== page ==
Document formats survey shows growing interest in XML-based standards
REDMOND, Wash., Aug. 27, 2007 -- IT managers at large organizations are increasingly interested in employing XML-based standards, including Open XML, among their document standards, according to a study of U.S. and European organizations commissioned by Microsoft Corp. The results of the survey, which polled 200 government and private-sector organizations to better understand which factors drive adoption of open document standards, are available in an IDC white paper.
Survey respondents included key influencers as well as those charged with supporting document standards in 200 organizations (100 in the U.S. and 100 in Europe). Fifty organizations with more than 250 employees were selected from the public sector, another 50 from the commercial sector.
Functional approaches to standards adoption were evident in the survey results, with the majority of respondents citing interoperability between productivity tools, long-term archiving, and ease of transition from an existing base of documents to a new standard as the primary criteria used to evaluate organization wide adoption of a given standard.
Other key takeaways from this research include the following:
-- Large organizations with diverse business needs prefer multiple document standards.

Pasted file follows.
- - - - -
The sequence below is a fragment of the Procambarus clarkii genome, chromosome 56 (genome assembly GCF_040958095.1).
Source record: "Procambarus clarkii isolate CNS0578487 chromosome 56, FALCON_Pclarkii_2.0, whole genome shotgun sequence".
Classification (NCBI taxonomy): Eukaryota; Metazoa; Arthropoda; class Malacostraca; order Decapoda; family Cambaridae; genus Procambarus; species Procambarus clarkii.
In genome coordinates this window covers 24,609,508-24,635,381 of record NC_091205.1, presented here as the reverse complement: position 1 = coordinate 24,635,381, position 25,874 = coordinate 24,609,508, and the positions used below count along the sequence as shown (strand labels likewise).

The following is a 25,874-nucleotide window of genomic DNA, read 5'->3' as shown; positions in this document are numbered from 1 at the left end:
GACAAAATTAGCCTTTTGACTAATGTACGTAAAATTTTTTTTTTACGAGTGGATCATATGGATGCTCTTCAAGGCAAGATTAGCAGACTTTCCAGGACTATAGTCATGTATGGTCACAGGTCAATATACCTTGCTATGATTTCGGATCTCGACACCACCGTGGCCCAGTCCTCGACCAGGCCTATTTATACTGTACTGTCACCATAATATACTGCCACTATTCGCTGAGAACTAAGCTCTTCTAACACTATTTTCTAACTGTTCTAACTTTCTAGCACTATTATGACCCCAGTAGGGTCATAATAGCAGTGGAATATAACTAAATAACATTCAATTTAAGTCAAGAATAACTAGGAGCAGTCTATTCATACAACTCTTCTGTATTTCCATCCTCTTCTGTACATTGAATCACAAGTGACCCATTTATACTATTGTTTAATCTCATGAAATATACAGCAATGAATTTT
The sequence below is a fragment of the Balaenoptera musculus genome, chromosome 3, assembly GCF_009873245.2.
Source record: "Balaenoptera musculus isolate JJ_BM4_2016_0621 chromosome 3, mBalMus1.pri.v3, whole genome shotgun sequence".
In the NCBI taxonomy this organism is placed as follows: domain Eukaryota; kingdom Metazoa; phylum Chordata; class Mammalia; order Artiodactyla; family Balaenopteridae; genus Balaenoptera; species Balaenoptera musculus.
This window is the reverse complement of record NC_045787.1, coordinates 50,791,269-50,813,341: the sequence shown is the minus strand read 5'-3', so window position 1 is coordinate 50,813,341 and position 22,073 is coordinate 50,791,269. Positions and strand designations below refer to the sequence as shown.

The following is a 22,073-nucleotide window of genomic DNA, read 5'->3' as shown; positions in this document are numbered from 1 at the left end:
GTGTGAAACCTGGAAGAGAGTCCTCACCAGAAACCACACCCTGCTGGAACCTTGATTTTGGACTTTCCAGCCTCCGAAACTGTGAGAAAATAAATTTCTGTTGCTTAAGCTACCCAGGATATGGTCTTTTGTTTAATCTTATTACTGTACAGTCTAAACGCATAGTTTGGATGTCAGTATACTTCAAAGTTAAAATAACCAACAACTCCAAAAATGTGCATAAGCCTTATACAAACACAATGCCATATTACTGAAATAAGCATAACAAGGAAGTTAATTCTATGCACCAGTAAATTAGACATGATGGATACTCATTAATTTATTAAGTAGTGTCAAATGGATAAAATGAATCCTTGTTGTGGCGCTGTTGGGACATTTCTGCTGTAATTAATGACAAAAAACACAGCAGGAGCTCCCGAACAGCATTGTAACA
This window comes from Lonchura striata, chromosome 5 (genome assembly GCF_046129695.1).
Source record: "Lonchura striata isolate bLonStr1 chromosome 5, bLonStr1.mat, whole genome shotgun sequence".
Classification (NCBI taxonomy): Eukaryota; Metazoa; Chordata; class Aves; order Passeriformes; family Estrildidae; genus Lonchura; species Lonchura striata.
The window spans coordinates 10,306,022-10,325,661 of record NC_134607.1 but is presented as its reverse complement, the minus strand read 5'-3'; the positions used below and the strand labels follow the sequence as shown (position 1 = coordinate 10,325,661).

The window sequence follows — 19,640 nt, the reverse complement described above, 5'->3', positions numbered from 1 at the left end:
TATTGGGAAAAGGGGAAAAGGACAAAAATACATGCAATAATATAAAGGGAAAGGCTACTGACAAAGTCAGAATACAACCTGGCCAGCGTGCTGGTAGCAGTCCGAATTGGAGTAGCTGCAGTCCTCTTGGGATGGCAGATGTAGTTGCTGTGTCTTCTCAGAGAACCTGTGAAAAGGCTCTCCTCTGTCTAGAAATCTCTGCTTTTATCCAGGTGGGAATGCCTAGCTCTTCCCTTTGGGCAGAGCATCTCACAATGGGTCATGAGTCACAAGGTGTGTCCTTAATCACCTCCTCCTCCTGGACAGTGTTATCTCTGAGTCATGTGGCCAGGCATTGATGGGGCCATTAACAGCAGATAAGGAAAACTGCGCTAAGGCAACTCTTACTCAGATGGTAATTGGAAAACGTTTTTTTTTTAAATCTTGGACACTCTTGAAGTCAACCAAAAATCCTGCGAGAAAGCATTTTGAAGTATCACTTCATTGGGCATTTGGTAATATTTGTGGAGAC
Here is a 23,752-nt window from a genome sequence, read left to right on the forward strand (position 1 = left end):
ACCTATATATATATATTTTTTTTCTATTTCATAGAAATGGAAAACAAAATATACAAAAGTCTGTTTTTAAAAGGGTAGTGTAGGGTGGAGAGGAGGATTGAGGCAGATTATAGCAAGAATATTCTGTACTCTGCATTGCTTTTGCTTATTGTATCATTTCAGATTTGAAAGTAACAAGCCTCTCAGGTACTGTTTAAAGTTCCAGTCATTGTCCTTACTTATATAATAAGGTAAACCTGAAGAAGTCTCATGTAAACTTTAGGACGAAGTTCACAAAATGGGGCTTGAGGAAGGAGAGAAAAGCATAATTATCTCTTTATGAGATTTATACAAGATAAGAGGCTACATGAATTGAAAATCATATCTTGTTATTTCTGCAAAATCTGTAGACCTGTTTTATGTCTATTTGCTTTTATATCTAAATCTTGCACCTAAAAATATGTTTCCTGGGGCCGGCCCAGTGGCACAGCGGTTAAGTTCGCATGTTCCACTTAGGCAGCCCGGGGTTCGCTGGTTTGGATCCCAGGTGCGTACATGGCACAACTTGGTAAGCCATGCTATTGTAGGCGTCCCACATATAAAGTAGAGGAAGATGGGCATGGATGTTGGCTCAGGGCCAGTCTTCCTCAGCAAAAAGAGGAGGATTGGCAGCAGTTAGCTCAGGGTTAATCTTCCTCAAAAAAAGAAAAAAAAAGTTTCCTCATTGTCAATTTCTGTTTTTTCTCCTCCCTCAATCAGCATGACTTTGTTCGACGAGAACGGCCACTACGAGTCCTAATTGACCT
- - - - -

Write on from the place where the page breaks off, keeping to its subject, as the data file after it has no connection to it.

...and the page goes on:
-- Although IT managers appear to strongly prefer a single standard to reduce cost and complexity of implementation, line-of-business managers closer to the daily needs of business support the desire for multiple document standards.
-- The standards Portable Document Format (PDF), Open XML and OpenDocument Format (ODF) are all in use today, with PDF viewed as the dominant standard and Open XML demonstrating "more traction in the market compared to other XML-based standards."
-- Companies in Europe with an interest in Open XML expect to be piloting or fully deploying the standard a year from today. Those interested in ODF are more likely to be in the "consideration" phase rather than piloting or fully deploying it within that same time frame.
"Pragmatic business needs are clearly on top of mind when it comes to standards adoption, both within the public and private sector," said Per Andersen, managing director of IDC Nordic. "The survey results reveal that multiple document standards are deployed today, and that companies see the transition of the existing base of documents as one of the most important criteria when selecting a document standard."
"The survey validates that organizations evaluate and implement XML-based document formats based on a complex set of criteria," said Jean Paoli, general manager of Interoperability and XML Architecture at Microsoft. "Although we are glad to see strong adoption of Open XML, we realize that individual organizational requirements vary, and interoperability remains critical. Therefore, we continue to promote the development of tools that offer customers a choice in which formats they can use."
A full copy of the "Adoption of Document Standards" white paper is available for download at http://www.openxmlcommunity.org/momentum.aspx.
Founded in 1975, Microsoft (Nasdaq: MSFT) is the worldwide leader in software, services and solutions that help people and businesses realize their full potential.
SOURCE Microsoft Corp.
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